I began to see that the contempt of using my secret thoughts to make less of reality was hurting my life. Because the self is made ethically, when we go against our deepest desire, to know and like the world, there is a kickback: I was often depressed and had a pervasive feeling of unease. I’d rehearse conversations and prepare witty remarks to make people laugh. I couldn’t communicate what I deeply felt because instead of listening to and learning from a person, I was more concerned with the effect I’d have on him or her. As to why I was this way and how to be different, I didn’t have a clue.

I Learn the Cause

Then I had my first Aesthetic Realism consultation, and I was asked what I wanted most to change in myself. I said I wanted to overcome my shyness. And my consultants asked: “Do you have a world inside and a way of presenting yourself to people that are two very different things?” I answered “Yes,” thinking, “How do they know?!” In college I had wanted to “fit in” with different crowds and would tell different stories about myself depending on the group I was with. I had felt victorious, but also terrified that everyone would find out.

My consultants asked whether I thought I had an attitude to the world, and “Can a person who finds the world not so good feel some importance? That’s the principle of contempt.”

JT. It happens quite often.

Consultants. Do you think you have a disposition not to see the feelings of others as real?

Though I answered, “People say I’m perceptive,” I didn’t see the feelings of others as real. With people I wanted to impress, I acted like a sensitive guy, giving advice, pretending to listen; but since my own depths were not involved, inevitably I felt like a fraud. My consultants asked whether, despite my looking affable, I had a secret inner “dialogue about people that they wouldn’t like so much.”

“All the time,” I said, remembering my feeling I could “read” people very well—for instance, “He’s a workaholic,” “She’s looking for attention,” or “Just say something nice and she’ll be happy.” Did I think, my consultants asked, that such a way of seeing people “has anything to do with how a person gets to be shy?”

The logic made so much sense! I’d given myself the right to think of people any way I wanted, and the result was that I couldn’t be at ease in their presence. I thank my lucky stars that I met Aesthetic Realism and had the pleasure of hearing questions like these, which changed the direction of my life.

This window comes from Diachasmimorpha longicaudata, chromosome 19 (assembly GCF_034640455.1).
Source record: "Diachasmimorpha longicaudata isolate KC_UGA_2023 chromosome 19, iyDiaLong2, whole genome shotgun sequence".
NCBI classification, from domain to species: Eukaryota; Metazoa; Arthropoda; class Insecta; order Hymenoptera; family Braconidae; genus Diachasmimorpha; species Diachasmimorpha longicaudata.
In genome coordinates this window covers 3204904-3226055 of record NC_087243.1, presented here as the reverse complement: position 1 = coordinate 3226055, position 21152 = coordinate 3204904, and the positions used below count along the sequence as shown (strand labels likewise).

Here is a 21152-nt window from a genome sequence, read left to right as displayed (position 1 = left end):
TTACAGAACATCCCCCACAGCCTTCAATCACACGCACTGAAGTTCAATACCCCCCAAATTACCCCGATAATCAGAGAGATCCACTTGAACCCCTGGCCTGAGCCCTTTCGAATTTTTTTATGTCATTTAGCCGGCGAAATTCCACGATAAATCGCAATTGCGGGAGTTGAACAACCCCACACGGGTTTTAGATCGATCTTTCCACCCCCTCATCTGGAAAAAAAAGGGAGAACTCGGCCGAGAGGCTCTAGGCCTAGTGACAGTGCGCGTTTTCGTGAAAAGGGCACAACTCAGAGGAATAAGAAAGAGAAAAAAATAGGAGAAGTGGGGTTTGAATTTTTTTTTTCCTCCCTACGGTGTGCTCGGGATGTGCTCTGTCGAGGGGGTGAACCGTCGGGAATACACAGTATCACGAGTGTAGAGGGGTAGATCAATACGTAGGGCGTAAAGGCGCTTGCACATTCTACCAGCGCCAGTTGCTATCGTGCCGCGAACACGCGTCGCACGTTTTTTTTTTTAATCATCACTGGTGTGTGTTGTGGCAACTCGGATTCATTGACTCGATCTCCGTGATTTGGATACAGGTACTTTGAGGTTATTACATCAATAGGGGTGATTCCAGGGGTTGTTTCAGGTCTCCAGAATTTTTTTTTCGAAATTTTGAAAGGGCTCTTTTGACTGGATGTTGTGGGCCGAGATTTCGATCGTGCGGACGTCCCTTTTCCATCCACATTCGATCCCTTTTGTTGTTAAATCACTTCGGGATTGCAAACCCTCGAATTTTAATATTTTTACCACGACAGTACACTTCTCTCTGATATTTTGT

I began to have conversations with people as I’d never had before. One of those people was the woman who is now my wife, Donita Ellison, a New York City public school teacher of art. Often we spoke for hours about what she was teaching, what we both were learning from Aesthetic Realism, about art, politics, our families. I’m very grateful that we’ve been married for ten years and are continuing our education in professional classes taught by Ellen Reiss.

Communication and Marriage

Meanwhile, though I had changed a lot, I often expected Donita to be satisfied with my two-word answers. And sometimes I would keep my opinion to myself because I knew Donita had a different one and I didn’t want mine challenged. When I spoke about this in an Aesthetic Realism class, Ellen Reiss asked me: “Is there anything in you that doesn’t want to communicate with Ms. Ellison?” When I said yes, she asked with humor: “Do you have the feeling that your self is precious—there is something that is just you and only the very best company should have it?” I did! Ms. Reiss continued:

Suppose you were to really communicate with Ms. Ellison and she were to see what you felt—what do you think you would lose?

JT. A feeling I should have myself to myself.

ER. Do you feel in some way you would lose your soul, your personality, your being? Do you think there’s something in a person that just feels, “I’ll be nothing—it will be all gone, given away to these plebeians”?

Ms. Reiss was so right. I saw that part of what I felt I’d lose was my conceited notion that my way was the best way. That’s why I would undervalue things Donita said, not listen carefully, or try to stop her after a few sentences, assuming I knew all that she was trying to say. Ms. Reiss taught me that good will was the only purpose that would enable me 1) really to communicate with Donita, know her and be known by her, and 2) to see communication as thrilling and truly selfish. Mr. Siegel defined good will as “the desire to have something else stronger and more beautiful, for this desire makes oneself stronger and more beautiful” (TRO 121).

As Donita and I have talked, she has encouraged me to see friends, my parents, people who may seem so different from me, with more depth and kindness. As my thoughts meet her thoughts, I feel more complete, more the person I want to be.

*The Frances Sanders Lesson and Two Related Works (NY: Definition Press, 1974), p. 41.

Dr. Torres, a podiatrist, is on the Advisory Board of the National Hispanic Medical Association.